Rouhani urges Iran universities to open up, dismisses spy fears

President Hassan Rouhani called on Tuesday for Iran's universities to admit more foreign students and lecturers, dismissing conservatives' fears that more interaction with the outside world would encourage espionage.
His remarks at Tehran University appeared to be a fresh riposte to hardliners in the Islamic Republic's faction-ridden political leadership who have been waging a determined campaign against his policies of international engagement.
In a speech marking the start of the academic year broadcast live on state television, Rouhani urged the establishment of a university teaching in English and suggested Iranian academic life had much to gain from more international exposure.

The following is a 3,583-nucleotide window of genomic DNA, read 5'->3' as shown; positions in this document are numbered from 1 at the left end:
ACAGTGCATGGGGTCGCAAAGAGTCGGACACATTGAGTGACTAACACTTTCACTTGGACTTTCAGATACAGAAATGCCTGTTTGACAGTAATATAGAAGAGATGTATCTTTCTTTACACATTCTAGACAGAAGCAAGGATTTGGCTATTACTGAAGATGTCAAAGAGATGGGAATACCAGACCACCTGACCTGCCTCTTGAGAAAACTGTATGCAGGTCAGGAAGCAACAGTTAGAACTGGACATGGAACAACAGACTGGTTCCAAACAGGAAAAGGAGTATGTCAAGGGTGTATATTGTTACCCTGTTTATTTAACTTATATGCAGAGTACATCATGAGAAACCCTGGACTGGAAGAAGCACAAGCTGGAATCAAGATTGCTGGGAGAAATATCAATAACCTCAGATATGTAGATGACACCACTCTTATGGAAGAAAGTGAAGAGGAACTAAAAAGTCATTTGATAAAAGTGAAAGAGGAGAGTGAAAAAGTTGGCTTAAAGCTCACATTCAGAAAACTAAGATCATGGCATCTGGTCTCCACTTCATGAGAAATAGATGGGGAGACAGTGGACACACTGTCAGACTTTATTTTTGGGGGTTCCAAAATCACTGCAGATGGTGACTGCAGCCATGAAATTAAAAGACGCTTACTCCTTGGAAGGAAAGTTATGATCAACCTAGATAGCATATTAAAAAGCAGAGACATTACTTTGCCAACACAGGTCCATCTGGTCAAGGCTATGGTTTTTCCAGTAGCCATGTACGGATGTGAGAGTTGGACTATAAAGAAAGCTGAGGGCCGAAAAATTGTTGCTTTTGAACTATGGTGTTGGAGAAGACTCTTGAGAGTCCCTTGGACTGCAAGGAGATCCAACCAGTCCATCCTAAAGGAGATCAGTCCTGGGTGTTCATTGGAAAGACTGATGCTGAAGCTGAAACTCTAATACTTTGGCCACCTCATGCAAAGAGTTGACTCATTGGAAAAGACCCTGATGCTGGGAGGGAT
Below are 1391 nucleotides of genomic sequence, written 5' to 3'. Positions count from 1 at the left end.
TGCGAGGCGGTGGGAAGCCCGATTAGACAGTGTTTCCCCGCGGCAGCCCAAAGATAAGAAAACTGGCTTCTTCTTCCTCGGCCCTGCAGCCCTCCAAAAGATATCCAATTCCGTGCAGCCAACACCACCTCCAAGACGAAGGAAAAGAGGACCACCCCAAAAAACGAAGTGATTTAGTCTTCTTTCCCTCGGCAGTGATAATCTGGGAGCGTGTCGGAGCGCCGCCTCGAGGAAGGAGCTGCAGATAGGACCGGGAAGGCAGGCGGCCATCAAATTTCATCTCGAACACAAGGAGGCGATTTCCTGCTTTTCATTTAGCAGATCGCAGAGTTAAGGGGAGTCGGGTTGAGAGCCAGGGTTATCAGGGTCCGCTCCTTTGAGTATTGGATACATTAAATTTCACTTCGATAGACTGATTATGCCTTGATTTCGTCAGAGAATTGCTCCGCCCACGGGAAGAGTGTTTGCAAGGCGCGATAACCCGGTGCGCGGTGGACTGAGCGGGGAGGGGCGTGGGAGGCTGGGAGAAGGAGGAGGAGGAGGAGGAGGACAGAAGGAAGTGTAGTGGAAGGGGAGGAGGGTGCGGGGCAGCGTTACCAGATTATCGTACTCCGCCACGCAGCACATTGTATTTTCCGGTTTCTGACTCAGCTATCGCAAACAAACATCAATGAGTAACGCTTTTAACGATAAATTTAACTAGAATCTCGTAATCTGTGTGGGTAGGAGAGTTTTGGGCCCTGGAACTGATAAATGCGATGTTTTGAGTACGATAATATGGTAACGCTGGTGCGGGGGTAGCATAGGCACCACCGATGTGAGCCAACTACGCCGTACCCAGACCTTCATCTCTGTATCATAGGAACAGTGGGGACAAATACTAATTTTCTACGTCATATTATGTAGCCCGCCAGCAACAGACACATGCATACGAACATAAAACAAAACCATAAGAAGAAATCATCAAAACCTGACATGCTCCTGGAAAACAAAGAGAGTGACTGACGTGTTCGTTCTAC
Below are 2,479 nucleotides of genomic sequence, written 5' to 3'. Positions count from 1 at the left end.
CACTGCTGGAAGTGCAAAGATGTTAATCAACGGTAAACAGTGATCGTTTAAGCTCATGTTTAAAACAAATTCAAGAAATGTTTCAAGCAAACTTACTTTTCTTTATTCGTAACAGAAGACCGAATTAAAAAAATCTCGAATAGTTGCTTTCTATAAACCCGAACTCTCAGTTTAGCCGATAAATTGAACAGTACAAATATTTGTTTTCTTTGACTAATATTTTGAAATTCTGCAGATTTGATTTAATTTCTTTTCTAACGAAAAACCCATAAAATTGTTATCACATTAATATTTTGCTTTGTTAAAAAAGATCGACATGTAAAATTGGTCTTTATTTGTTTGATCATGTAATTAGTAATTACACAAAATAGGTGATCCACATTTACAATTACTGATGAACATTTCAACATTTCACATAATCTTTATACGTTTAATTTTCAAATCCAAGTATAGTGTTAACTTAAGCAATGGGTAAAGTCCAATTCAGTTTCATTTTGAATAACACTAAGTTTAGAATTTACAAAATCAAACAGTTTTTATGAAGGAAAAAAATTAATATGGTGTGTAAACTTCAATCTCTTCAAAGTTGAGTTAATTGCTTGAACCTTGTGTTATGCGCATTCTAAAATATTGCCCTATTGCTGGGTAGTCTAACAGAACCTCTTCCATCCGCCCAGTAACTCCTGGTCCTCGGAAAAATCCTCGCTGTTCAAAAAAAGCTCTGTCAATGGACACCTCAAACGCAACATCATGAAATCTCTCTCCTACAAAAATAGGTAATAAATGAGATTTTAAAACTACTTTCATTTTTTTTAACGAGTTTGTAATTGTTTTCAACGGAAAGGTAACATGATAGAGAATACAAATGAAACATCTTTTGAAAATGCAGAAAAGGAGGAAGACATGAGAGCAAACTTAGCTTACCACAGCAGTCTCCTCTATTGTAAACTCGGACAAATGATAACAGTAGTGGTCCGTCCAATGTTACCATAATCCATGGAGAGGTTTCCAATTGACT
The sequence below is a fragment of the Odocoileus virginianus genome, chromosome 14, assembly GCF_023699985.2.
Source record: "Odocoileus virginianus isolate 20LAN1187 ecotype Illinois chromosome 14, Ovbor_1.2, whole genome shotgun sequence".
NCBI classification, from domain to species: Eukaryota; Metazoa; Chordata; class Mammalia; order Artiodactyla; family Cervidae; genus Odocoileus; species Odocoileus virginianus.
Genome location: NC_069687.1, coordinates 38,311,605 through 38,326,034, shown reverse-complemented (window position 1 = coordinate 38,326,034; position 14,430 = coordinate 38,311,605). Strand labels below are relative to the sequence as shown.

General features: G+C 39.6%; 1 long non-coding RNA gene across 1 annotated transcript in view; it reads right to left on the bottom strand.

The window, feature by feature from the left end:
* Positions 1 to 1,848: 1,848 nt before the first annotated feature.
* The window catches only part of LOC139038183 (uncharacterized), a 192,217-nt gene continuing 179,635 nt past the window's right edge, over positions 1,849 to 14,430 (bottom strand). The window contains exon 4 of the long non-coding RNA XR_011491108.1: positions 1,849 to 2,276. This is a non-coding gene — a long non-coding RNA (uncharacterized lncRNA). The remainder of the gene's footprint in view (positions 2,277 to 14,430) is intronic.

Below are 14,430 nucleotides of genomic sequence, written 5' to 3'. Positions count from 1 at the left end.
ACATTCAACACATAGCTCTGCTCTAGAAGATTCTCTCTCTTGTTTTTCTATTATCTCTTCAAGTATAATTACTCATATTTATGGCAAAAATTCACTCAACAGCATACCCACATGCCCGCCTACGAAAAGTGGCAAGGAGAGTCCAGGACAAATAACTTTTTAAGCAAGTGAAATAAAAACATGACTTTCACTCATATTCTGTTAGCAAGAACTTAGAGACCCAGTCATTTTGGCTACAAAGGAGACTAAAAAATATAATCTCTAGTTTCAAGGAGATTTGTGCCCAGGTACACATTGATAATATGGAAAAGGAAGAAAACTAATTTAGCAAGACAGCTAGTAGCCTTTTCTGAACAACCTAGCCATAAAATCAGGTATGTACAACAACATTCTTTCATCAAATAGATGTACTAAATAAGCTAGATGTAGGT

"Some people say that if we have contact with the outside world, if our teachers go abroad and their professors come here, maybe someone will be a spy among them. Stop making excuses!" he said to audience applause.
"Even if I don't have expertise in anything else, at least your president has expertise in national security," said Rouhani, a relative moderate with a decades-long pedigree in senior government posts, including chief nuclear negotiator with major powers.
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